COLOMBO: Sri Lanka’s central bank held its policy rates steady on Thursday and said past tightenings are helping cool inflation and credit growth, signalling receding concerns about price pressure as it focuses on supporting an economy hit by extreme weather. As widely expected, the central bank kept the standing deposit facility rate (SDFR) at 7.25 percent and standing lending facility rate (SLFR) at 8.75 percent – both are now at over a four-year high. “Inflation is expected to ease further towards the end of 2017 and stabilise thereafter due to the tight monetary policy stance maintained since the end of 2015,” the central bank said in its policy statement. It also said that private sector credit growth “indicates clear signs of deceleration in recent months, although at a slow pace”. The central bank expects a modest economic recovery over the coming quarters. Analysts at Capital Economics said the tone of the statement was less hawkish and suggested the central bank’s tightening cycle may now be at an end. “We now expect rates to be left on hold for the remainder of the year, having previously expected a further 50 bp of rate hikes,” they said in a note to clients. “The central bank will also be wary of hiking interest rates at a time when the economy is struggling.” Indeed, the central bank is trying a delicate balancing act between supporting an economy hampered by the worst flooding in over a decade and keeping inflation in check amid still-strong credit growth. The International Monetary Fund said last month further monetary policy tightening “is desirable” until there are clear signs that inflationary pressures are subsiding, and called for more measures to curb strong credit growth.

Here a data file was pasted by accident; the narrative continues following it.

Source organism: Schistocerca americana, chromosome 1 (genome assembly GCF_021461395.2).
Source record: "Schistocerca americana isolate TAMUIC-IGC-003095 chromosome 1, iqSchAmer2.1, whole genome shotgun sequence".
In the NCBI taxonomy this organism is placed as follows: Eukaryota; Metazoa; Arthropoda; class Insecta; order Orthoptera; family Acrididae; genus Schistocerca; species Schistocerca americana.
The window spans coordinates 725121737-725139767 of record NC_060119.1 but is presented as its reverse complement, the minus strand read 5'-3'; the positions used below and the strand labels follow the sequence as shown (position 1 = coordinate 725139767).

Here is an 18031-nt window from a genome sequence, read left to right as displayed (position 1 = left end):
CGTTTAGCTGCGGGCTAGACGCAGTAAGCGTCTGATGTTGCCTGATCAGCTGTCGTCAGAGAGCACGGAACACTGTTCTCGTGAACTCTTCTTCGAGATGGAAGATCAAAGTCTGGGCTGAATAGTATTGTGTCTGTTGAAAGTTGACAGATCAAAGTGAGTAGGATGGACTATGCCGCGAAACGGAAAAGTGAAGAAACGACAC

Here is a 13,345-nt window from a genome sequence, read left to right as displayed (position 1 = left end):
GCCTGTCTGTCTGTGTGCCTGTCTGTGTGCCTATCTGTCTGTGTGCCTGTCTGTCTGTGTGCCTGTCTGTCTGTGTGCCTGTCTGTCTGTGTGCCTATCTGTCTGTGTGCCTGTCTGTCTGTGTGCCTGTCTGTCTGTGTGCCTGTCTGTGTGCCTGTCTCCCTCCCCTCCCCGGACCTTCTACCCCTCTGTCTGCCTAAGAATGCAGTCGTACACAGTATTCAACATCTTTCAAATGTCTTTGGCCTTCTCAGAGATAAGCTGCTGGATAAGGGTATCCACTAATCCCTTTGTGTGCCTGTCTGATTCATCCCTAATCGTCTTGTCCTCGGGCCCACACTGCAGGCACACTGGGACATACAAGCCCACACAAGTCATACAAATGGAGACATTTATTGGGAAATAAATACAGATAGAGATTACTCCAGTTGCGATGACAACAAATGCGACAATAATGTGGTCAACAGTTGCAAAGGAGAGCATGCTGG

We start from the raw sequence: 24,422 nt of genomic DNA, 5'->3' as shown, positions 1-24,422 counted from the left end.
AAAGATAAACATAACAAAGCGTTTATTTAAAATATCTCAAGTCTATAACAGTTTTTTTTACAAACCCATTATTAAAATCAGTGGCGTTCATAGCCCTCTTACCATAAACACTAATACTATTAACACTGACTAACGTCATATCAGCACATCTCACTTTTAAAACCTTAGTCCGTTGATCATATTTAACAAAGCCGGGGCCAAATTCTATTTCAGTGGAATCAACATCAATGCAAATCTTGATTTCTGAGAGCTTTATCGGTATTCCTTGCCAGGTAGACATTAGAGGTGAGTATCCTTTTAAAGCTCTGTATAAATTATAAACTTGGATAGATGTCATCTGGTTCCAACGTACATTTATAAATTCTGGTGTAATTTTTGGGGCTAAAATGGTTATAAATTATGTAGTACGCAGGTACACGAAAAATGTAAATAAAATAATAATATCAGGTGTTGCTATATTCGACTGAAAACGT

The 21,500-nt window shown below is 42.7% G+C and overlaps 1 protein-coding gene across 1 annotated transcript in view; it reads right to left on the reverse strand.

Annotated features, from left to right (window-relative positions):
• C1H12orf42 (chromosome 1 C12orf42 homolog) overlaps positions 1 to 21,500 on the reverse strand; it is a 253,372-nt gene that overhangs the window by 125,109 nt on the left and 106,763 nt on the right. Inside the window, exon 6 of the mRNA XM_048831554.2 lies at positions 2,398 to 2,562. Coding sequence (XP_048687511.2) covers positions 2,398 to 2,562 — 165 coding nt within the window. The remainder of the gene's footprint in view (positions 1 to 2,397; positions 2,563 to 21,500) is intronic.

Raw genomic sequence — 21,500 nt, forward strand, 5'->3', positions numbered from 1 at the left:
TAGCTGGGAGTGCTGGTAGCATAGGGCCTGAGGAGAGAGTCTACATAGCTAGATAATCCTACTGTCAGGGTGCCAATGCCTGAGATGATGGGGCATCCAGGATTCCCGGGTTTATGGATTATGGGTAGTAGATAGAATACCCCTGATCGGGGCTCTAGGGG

The central bank raised rates four times since December 2015 through March this year to fend off pressure on the fragile rupee and curb stubbornly high credit growth that had pushed up inflation. Those measures have had some impact, with annual private sector credit growth of 18.9 percent in May slowing from April’s 20 percent and well off a near four-year high of 28.5 percent hit in July 2016. Consumer inflation has also cooled to 4.8 percent in July from a year earlier, from the previous month’s 6.1 percent. The underlying credit growth, however, remains solid and threatens to push up inflation again, although another policy tightening could undermine an economy that has taken a knock from extreme weather conditions – the most sever drought in 40 years in the first quarter and the worst flooding in 14 years. The rate increases have dragged on the $81 billion economy, which grew at an annual pace of 3.8 percent in the quarter ended March 2017, its weakest since the second quarter last year. The Sri Lankan rupee fell 3.9 percent in 2016 and has slipped around 2.6 percent so far this year, pressured by dollar demand from importers and foreign fund outflows from government securities on the back of rising interest rates in the United States. The central bank has also stopped defending the rupee after it missed an end-December reserve target set by the IMF for a $1.5 billion loan.